The idea for the project “alles wird gut” (everything’s gonna be fine) popped up on a flight back from Thailand and Cambodia, where I took pictures for the Swedish magazine Elle on UNICEF helping HIV-infected children. Although the subject of my feature was something good, something positive, I felt sick. Angry. Very angry. It was the pictures I did NOT take that haunted me. Pictures of thousands of abandoned, mistreated street-children, selling their skinny bodies to whoever would pay for a bowl of rice. And here I was, squeezed in with all those temporarily satisfied pedophiles on an airplane back to their “normal” lives (my sincere apologies to the few good guys who HAD to travel to Bangkok for whatever normal reason). It was so obvious. But I couldn’t do anything about it, could I? Just close my eyes and pretend I had not seen their contented faces, pretend that they weren’t there, that all of that was not true. But behind my closed eyelids I saw worse. I saw those men touching little boys, I saw them naked on filthy hotel beds asking bravely smiling teenage girls to “be nice to them”, I saw it HAPPEN. Every rape they perpetrated. Every childhood they destroyed. Other images came to me, images that I had kept at a distance. Parents beating up their children, letting them starve to death, every single story I had read in the papers, heard on the news. Cruel pictures, especially for a photographer who seeks beauty in every single frame. Then I had the vision of a dollhouse. My daughter’s perfect little Victorian world. Built by romantic adults who want to make children believe that there is no dark side to life. So tiny. So innocent. Like a soothing whisper in the ear of a crying child: alles wird gut. The first impulse was to use my daughter’s doll’s house for depicting scenes of sexual abuse and violence against children – the not-so-perfect world behind closed doors. But very soon it appeared that I needed to be involved in a more direct, physical way, so I started building little boxes like film sets with detailed interiors and light design. I molded the characters in plastiline, a malleable material, and placed them in dramatic situations as if these were scenes from a film. Creating these little figurines can take several days. During that time, while my fingers smoothed their cheeks and bellies, I got very close to the characters and almost felt what they felt: the victim’s pain on the one hand, the sexual excitement of the pedophile on the other. A very scary experience, I can tell you. None of my settings shows the immediate situation of sexual abuse or violence. It would have been too much of a peepshow. Instead I chose to suggest what had happened through the crime scene – almost as a forensic photographer documents the evidence of what has happened. Or what is about to happen. With the project “alles wird gut”, I try to pose the deeper question of what we see and how we choose to look: where do we start censuring our own perceptions? Do tears wash away our true involvement in an unbearable reality? I want to disturb, provoke reactions, indignation and debate. Displaying these dollhouse scenes and photographs in galleries is not enough. So I am also posting them on city walls wherever I travel, as a kind of “guerrilla art marketing”. And I do get reactions. Sometimes very strong reactions. Often the posters are torn down within the day. Or they are tagged with insults. Good! Phoenix Art Center is the private museum of the famous german collector of contempory art, Harald Falckenberg.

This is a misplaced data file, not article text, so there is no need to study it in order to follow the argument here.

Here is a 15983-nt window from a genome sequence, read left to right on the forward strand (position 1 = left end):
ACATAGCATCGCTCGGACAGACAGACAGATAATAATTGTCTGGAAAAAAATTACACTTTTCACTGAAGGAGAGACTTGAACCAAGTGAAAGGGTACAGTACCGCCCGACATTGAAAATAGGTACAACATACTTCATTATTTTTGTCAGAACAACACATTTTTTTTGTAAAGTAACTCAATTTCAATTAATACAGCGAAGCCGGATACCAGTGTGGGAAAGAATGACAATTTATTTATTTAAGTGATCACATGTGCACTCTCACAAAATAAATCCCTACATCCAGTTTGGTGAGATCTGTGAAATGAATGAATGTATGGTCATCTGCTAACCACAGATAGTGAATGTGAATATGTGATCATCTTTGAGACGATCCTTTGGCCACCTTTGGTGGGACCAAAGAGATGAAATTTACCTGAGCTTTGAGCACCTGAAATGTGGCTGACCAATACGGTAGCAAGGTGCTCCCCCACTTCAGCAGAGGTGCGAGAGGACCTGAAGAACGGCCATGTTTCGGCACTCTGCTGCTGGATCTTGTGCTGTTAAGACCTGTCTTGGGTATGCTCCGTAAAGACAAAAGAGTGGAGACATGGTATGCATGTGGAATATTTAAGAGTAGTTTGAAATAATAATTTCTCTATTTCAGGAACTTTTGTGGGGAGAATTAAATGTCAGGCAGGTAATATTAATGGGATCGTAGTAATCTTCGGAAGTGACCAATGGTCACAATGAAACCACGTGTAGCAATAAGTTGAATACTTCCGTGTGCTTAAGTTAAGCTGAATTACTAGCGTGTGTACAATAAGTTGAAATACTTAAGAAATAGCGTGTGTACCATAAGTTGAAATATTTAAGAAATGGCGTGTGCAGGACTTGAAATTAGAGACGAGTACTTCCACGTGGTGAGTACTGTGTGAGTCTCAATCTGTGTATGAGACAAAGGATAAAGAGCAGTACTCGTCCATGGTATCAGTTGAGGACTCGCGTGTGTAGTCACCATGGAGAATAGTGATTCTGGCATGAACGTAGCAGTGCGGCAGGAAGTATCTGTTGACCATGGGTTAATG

Photographies Katrin Jakobsen
Du 17/10/2009 au 10/01/2010 Sammlung Falckenberg, Phoenix-Art Center, Hamburg Wilstorfer Straße 71 21073 Hamburg Harburg Allemagne